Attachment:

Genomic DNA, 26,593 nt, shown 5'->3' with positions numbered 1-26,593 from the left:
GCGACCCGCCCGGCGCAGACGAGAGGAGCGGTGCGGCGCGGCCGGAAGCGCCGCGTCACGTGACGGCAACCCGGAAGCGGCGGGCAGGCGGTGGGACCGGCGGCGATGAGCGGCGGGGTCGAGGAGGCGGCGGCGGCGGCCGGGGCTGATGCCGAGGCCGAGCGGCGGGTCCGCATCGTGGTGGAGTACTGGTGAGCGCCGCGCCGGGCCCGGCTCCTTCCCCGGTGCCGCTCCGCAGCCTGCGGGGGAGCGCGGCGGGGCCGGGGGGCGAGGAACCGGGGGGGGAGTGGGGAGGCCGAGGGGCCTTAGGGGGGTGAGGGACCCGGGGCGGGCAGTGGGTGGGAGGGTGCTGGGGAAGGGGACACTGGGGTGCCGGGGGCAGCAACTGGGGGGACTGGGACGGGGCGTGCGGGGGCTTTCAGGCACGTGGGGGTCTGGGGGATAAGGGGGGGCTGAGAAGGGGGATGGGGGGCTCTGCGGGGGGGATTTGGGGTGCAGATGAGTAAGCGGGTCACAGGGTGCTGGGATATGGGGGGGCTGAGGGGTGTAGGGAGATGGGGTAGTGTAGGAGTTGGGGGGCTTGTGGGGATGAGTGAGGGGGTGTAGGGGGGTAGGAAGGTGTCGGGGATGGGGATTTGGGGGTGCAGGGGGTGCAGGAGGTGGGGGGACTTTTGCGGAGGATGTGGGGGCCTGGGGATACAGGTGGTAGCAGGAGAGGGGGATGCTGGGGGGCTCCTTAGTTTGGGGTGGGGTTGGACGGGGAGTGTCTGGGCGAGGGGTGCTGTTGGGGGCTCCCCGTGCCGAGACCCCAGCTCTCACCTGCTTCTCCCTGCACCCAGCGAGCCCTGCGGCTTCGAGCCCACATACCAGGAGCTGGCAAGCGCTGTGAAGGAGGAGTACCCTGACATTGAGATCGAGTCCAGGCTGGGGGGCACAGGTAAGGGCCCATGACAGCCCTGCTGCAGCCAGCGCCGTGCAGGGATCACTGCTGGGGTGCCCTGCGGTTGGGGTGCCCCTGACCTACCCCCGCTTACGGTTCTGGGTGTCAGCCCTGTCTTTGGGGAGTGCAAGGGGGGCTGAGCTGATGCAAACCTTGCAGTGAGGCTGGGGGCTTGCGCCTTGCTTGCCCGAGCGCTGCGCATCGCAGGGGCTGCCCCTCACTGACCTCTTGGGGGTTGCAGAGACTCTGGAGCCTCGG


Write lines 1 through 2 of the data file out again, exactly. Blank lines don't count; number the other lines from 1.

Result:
Genomic DNA, 26,593 nt, shown 5'->3' with positions numbered 1-26,593 from the left:
GCGACCCGCCCGGCGCAGACGAGAGGAGCGGTGCGGCGCGGCCGGAAGCGCCGCGTCACGTGACGGCAACCCGGAAGCGGCGGGCAGGCGGTGGGACCGGCGGCGATGAGCGGCGGGGTCGAGGAGGCGGCGGCGGCGGCCGGGGCTGATGCCGAGGCCGAGCGGCGGGTCCGCATCGTGGTGGAGTACTGGTGAGCGCCGCGCCGGGCCCGGCTCCTTCCCCGGTGCCGCTCCGCAGCCTGCGGGGGAGCGCGGCGGGGCCGGGGGGCGAGGAACCGGGGGGGGAGTGGGGAGGCCGAGGGGCCTTAGGGGGGTGAGGGACCCGGGGCGGGCAGTGGGTGGGAGGGTGCTGGGGAAGGGGACACTGGGGTGCCGGGGGCAGCAACTGGGGGGACTGGGACGGGGCGTGCGGGGGCTTTCAGGCACGTGGGGGTCTGGGGGATAAGGGGGGGCTGAGAAGGGGGATGGGGGGCTCTGCGGGGGGGATTTGGGGTGCAGATGAGTAAGCGGGTCACAGGGTGCTGGGATATGGGGGGGCTGAGGGGTGTAGGGAGATGGGGTAGTGTAGGAGTTGGGGGGCTTGTGGGGATGAGTGAGGGGGTGTAGGGGGGTAGGAAGGTGTCGGGGATGGGGATTTGGGGGTGCAGGGGGTGCAGGAGGTGGGGGGACTTTTGCGGAGGATGTGGGGGCCTGGGGATACAGGTGGTAGCAGGAGAGGGGGATGCTGGGGGGCTCCTTAGTTTGGGGTGGGGTTGGACGGGGAGTGTCTGGGCGAGGGGTGCTGTTGGGGGCTCCCCGTGCCGAGACCCCAGCTCTCACCTGCTTCTCCCTGCACCCAGCGAGCCCTGCGGCTTCGAGCCCACATACCAGGAGCTGGCAAGCGCTGTGAAGGAGGAGTACCCTGACATTGAGATCGAGTCCAGGCTGGGGGGCACAGGTAAGGGCCCATGACAGCCCTGCTGCAGCCAGCGCCGTGCAGGGATCACTGCTGGGGTGCCCTGCGGTTGGGGTGCCCCTGACCTACCCCCGCTTACGGTTCTGGGTGTCAGCCCTGTCTTTGGGGAGTGCAAGGGGGGCTGAGCTGATGCAAACCTTGCAGTGAGGCTGGGGGCTTGCGCCTTGCTTGCCCGAGCGCTGCGCATCGCAGGGGCTGCCCCTCACTGACCTCTTGGGGGTTGCAGAGACTCTGGAGCCTCGG